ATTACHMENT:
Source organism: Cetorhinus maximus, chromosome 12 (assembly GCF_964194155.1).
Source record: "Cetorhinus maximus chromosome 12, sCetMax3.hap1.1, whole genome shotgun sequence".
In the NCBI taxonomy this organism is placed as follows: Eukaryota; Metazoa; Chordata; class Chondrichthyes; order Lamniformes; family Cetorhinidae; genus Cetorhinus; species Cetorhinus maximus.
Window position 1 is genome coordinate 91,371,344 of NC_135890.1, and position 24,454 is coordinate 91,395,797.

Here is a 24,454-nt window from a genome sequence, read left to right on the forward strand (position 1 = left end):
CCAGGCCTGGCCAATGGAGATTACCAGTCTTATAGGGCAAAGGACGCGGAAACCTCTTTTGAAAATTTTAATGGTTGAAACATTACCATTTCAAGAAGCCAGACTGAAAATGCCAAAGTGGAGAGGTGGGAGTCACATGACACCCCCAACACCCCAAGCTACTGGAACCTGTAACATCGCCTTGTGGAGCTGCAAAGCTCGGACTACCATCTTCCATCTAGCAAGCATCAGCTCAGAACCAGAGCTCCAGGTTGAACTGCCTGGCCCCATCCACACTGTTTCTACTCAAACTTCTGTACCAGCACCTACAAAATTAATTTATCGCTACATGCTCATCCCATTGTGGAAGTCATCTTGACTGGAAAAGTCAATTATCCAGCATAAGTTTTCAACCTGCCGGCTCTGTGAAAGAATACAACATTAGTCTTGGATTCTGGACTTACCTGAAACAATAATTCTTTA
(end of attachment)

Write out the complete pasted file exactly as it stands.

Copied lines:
Source organism: Cetorhinus maximus, chromosome 12 (assembly GCF_964194155.1).
Source record: "Cetorhinus maximus chromosome 12, sCetMax3.hap1.1, whole genome shotgun sequence".
In the NCBI taxonomy this organism is placed as follows: Eukaryota; Metazoa; Chordata; class Chondrichthyes; order Lamniformes; family Cetorhinidae; genus Cetorhinus; species Cetorhinus maximus.
Window position 1 is genome coordinate 91,371,344 of NC_135890.1, and position 24,454 is coordinate 91,395,797.

Here is a 24,454-nt window from a genome sequence, read left to right on the forward strand (position 1 = left end):
CCAGGCCTGGCCAATGGAGATTACCAGTCTTATAGGGCAAAGGACGCGGAAACCTCTTTTGAAAATTTTAATGGTTGAAACATTACCATTTCAAGAAGCCAGACTGAAAATGCCAAAGTGGAGAGGTGGGAGTCACATGACACCCCCAACACCCCAAGCTACTGGAACCTGTAACATCGCCTTGTGGAGCTGCAAAGCTCGGACTACCATCTTCCATCTAGCAAGCATCAGCTCAGAACCAGAGCTCCAGGTTGAACTGCCTGGCCCCATCCACACTGTTTCTACTCAAACTTCTGTACCAGCACCTACAAAATTAATTTATCGCTACATGCTCATCCCATTGTGGAAGTCATCTTGACTGGAAAAGTCAATTATCCAGCATAAGTTTTCAACCTGCCGGCTCTGTGAAAGAATACAACATTAGTCTTGGATTCTGGACTTACCTGAAACAATAATTCTTTA